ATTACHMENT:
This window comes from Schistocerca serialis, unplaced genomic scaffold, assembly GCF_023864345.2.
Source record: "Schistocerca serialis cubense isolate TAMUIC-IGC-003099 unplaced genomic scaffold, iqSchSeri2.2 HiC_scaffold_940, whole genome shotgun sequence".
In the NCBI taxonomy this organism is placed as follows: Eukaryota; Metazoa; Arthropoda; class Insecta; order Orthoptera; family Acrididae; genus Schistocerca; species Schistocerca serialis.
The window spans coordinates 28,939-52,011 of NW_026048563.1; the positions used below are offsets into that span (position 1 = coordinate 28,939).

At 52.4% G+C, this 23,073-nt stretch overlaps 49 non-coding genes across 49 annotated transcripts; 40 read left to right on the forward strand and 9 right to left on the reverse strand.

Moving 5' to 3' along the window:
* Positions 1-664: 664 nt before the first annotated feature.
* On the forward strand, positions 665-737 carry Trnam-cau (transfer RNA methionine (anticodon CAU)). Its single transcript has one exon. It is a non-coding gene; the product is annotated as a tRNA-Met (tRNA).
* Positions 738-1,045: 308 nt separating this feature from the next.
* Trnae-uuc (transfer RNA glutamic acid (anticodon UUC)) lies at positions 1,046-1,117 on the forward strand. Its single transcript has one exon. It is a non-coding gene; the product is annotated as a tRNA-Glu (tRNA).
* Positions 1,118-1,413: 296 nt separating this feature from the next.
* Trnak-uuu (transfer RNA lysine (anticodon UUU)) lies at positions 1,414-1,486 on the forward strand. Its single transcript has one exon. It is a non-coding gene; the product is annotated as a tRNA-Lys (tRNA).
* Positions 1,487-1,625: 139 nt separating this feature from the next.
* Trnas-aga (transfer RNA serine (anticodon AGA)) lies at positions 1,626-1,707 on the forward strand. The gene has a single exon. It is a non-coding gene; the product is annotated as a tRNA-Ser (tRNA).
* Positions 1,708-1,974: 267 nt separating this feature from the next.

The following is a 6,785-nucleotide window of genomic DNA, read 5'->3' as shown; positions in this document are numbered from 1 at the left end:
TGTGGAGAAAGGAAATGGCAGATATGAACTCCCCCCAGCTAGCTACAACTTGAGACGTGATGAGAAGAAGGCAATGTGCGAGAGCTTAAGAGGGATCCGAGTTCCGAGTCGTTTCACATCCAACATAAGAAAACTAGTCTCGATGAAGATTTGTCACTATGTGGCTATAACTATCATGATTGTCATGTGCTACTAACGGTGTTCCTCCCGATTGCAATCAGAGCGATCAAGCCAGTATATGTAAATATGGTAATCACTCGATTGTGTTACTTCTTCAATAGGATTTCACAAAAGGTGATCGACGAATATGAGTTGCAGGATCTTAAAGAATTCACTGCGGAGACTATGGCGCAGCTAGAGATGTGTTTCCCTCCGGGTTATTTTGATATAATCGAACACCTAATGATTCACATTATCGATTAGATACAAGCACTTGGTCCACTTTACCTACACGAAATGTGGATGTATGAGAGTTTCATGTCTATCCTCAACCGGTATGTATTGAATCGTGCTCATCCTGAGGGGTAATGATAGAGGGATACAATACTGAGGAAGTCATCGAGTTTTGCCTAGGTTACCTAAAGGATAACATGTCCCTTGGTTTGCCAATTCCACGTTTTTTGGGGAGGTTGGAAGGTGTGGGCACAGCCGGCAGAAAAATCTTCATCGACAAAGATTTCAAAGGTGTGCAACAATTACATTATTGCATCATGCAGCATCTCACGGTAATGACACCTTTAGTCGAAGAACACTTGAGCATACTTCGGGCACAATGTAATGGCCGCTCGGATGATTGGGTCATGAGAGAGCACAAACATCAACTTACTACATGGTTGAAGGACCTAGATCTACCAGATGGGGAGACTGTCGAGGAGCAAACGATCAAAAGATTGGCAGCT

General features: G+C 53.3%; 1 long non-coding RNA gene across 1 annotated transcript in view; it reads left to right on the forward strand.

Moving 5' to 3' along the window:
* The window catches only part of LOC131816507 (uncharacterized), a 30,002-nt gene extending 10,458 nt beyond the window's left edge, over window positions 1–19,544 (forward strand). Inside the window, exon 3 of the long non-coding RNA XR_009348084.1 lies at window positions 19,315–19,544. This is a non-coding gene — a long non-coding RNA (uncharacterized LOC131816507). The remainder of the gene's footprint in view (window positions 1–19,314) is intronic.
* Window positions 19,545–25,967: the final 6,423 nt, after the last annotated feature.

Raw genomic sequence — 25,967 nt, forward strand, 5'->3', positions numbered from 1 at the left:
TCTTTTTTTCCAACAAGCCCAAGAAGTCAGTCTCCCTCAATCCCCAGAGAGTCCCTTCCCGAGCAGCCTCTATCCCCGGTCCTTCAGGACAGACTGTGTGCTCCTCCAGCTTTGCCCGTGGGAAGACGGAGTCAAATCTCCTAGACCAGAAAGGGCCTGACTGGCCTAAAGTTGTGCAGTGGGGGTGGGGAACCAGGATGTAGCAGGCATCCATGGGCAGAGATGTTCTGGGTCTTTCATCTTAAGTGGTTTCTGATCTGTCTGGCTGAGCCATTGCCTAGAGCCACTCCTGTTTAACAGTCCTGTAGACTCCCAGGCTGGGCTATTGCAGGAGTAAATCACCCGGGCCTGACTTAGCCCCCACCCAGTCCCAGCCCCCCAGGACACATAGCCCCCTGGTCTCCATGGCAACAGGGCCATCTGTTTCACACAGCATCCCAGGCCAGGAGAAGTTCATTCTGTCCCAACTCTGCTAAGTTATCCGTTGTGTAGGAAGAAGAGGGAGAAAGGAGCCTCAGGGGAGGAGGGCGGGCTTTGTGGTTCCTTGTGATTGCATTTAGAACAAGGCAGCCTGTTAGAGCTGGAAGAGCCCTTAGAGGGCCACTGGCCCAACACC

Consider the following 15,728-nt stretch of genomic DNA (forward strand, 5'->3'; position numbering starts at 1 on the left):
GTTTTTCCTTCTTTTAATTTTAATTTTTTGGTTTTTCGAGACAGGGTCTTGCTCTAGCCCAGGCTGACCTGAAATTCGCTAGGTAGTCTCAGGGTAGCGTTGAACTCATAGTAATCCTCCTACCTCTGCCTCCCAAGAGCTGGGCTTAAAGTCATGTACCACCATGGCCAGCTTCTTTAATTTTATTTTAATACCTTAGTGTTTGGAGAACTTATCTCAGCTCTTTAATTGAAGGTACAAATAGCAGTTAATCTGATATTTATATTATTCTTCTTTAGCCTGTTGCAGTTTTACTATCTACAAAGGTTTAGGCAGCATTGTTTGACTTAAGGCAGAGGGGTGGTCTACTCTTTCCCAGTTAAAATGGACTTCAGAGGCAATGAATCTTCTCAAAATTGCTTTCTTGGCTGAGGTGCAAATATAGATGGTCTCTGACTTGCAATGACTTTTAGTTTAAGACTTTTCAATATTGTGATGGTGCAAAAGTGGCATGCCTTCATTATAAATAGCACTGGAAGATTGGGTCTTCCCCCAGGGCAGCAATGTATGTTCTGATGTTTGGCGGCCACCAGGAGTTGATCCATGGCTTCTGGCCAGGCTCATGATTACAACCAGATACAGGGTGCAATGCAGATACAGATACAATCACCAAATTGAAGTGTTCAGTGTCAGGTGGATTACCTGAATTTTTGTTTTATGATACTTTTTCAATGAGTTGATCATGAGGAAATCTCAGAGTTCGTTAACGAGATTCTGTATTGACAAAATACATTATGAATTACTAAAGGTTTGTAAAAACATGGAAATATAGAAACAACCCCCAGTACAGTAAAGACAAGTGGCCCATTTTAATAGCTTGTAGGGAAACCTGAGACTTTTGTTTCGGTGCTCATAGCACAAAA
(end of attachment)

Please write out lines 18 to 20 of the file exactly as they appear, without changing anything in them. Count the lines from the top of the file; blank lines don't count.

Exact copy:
General features: G+C 53.3%; 1 long non-coding RNA gene across 1 annotated transcript in view; it reads left to right on the forward strand.

Moving 5' to 3' along the window:
* The window catches only part of LOC131816507 (uncharacterized), a 30,002-nt gene extending 10,458 nt beyond the window's left edge, over window positions 1–19,544 (forward strand). Inside the window, exon 3 of the long non-coding RNA XR_009348084.1 lies at window positions 19,315–19,544. This is a non-coding gene — a long non-coding RNA (uncharacterized LOC131816507). The remainder of the gene's footprint in view (window positions 1–19,314) is intronic.